General vs. Specialized Helpers...
We expect to have two types of "Helpers" on  Generalists who are open to doing all different types of tasks and Specialists whose business is focused on a particular skill or service.  It is perfectly fine to start out as a General Helper as you are learning about what you like to do and what it means to have your own business.  This experience may lead you to become a Specialist ... or you could find that you enjoy the variety of doing different things and solving unknown challenges for customers. 

Specialized Helpers might have a business doing something already set up (or not) and they just want to use as a way to get in front of more customers.  The fact that Helpers bid on tasks (or "jobs") just proves that the Specialist is providing a competitively priced service ... and the rating system at allows Specialists to justify a higher bid price through proven customer service and testimonials (automatically provided as part of the WheelDoggy process).

Either way you decide to craft your Helper business will be great ... but first you need to SIGN UP NOW and get started !

Beyond Critical Mass...
Once we have a sufficient number of Helpers signed up, we will begin marketing to get customers coming to the site and posting tasks for the Helpers to bid on.  If you sign up as a Helper, please recognize that there will be a bit of a delay before the tasks show up.

Other promotions...
We have lots of great promo's in the pipeline so stop by our blog and the website on a regular basis or sign up for our mailing list (at and we will send you info !

More coming soon !

d.Mark "Dave" Wheeler

Monday, February 14, 2011

Customer Service is all in "the promise"...

We've talked about how Customer Service is really about managing customer's expectations and Simon Sinek, author of "Start with Why", had an interesting post on his blog recently that gave a good example...
Simon Sinek, author of "Start with Why"
I was on a business trip recently and my host was so wonderful. He was polite, he offered to carry my luggage.  He offered me a drink and offered to get me something to eat if I was hungry. What wonderful service.

Sitting in the car, I expressed concern that the weather in New York would cause problems with my flight home. “Don’t worry,” he said, “we’ll get you home.” Then he went on, “we’ve never not gotten someone home, we’ll make sure you get home.” 

I appreciated his optimism but unless he controlled the weather and the airlines, there was nothing he could do to guarantee his promise.

Sometimes, in an effort to offer great customer service, a rep or an agent will say yes to everything, not because the answer is yes, but because they are trying so hard to please. This is not actually good customer service, this is just being nice. Excessively nice. In some cases, they will give answers that they are not qualified to give or make offers they are not qualified to make…all in the name of customer service. And how often do we hear stories of a salesman or account manager making promises to a client without checking with manufacturing or the people who have to do the work to see if the promise is even possible? The result in all these cases is always the same: bad customer service.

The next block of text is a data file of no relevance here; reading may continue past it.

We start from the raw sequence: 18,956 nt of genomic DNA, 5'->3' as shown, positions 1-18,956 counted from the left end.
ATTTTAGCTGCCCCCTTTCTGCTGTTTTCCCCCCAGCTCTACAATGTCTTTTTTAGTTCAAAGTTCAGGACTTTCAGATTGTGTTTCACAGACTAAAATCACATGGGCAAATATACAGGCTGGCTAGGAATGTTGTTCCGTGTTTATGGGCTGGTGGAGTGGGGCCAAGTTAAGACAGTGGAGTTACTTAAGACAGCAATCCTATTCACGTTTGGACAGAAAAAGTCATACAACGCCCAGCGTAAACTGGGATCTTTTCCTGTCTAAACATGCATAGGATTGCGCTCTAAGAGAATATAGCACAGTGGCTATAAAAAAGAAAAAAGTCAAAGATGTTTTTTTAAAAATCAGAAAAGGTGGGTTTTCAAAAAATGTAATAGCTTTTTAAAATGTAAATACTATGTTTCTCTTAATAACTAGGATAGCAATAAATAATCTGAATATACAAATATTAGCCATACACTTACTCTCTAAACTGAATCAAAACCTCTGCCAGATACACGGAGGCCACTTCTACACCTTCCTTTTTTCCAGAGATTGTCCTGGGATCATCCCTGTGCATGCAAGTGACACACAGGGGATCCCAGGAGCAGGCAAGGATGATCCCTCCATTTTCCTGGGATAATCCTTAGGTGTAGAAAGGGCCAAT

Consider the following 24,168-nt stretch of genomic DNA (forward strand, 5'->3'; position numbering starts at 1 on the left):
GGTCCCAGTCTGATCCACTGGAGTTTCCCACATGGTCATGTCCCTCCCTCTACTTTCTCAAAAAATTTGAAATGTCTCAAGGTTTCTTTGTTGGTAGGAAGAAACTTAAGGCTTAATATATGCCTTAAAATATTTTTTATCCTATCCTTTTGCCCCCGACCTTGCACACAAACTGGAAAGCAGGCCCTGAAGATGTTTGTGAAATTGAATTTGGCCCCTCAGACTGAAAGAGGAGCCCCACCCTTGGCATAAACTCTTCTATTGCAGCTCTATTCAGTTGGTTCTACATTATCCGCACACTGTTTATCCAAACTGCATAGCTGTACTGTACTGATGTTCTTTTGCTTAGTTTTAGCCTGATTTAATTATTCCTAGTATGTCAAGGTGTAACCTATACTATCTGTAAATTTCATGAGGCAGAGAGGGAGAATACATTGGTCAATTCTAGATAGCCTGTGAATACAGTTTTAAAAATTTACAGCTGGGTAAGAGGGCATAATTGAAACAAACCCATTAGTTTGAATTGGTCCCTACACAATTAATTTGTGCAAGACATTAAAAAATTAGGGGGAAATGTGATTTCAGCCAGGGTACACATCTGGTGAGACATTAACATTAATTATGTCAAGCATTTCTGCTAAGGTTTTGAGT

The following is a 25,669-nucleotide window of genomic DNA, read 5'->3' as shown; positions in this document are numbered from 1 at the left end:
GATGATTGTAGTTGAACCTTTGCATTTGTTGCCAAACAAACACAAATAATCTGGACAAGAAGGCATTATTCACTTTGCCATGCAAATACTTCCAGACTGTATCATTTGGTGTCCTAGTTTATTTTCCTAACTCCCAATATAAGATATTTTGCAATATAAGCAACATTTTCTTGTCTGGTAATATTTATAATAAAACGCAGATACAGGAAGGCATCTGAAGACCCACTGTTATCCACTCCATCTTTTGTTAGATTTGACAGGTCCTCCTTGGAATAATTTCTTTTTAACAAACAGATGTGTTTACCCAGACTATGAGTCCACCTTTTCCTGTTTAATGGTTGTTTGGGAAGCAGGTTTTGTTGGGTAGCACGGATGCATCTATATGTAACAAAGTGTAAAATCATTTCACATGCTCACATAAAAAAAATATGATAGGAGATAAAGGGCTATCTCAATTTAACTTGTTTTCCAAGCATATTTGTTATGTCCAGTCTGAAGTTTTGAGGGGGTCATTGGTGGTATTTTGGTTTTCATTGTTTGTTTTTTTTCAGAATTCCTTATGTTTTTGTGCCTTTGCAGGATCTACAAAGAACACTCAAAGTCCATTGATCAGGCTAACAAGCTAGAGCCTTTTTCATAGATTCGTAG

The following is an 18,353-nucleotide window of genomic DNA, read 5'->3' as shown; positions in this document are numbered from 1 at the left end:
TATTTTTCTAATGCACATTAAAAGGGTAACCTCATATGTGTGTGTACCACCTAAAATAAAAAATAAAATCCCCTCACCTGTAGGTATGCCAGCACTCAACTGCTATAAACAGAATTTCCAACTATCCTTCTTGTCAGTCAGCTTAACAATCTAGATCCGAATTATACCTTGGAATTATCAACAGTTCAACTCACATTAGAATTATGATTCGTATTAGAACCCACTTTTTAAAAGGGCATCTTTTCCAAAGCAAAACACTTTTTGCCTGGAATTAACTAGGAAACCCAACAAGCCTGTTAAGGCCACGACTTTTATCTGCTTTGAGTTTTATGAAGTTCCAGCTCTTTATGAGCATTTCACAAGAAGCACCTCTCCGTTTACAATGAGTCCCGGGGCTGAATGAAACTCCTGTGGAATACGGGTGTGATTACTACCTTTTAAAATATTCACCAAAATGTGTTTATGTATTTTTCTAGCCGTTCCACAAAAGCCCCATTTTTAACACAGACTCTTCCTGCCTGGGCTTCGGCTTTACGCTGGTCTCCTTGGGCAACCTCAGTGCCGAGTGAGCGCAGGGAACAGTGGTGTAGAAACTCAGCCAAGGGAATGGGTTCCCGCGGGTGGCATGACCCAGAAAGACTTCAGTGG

Simon's example provides some clues as to how great customer service can be delivered.
First, don't over-promise... or at least explain claims that seem unrealistic.  In Simon's case, the person may have been trying to say that they will provide a hotel if his flight is delayed or take him to another airport if that is what will get him home on time.  Without an explanation, the guarantee sounds hollow and is not believed.  [Note: If the customer does not believe you and you don't get a chance to prove it to them, you have created a disappointed customer ... or at least a skeptical one.]

Second, know your organization.  Perhaps the person in Simon's case knew that his organization had a private plane or a limo service that would absolutely get him home to NY.  More likely is that the person was assuming that the airlines would eventually get Simon home and his role would be to get him to the airport on time.  As Simon points out... don't make claims that your organization can't deliver (or won't deliver 100%).

Finally, and most importantly, be careful when "joking around" with the customer.  When I read Simon's story I got the impression that the person was very comfortable around Simon and was being a little "flippant" (joking around) with him.  He probably assumed that Simon knew that "he did not control the weather" and he meant to say that "he would do everything humanly possible to make sure he got home on time".  Again, this is a case of assumptions getting in the way of expectations.

In Summary...
I was going to sum up this article by saying something like, "Don't Overpromise ... or else", but I remembered that simply saying to not do something doesn't give you any actions to replace the one you stopped.  You can only replace habits ... not remove them.  They leave a vacuum that will inevitably be filled.  It is like someone saying "Don't eat chocolate"... without realizing that the craving won't go away and may be replaced by something even worse ... hmmm, they didn't say "No cake" !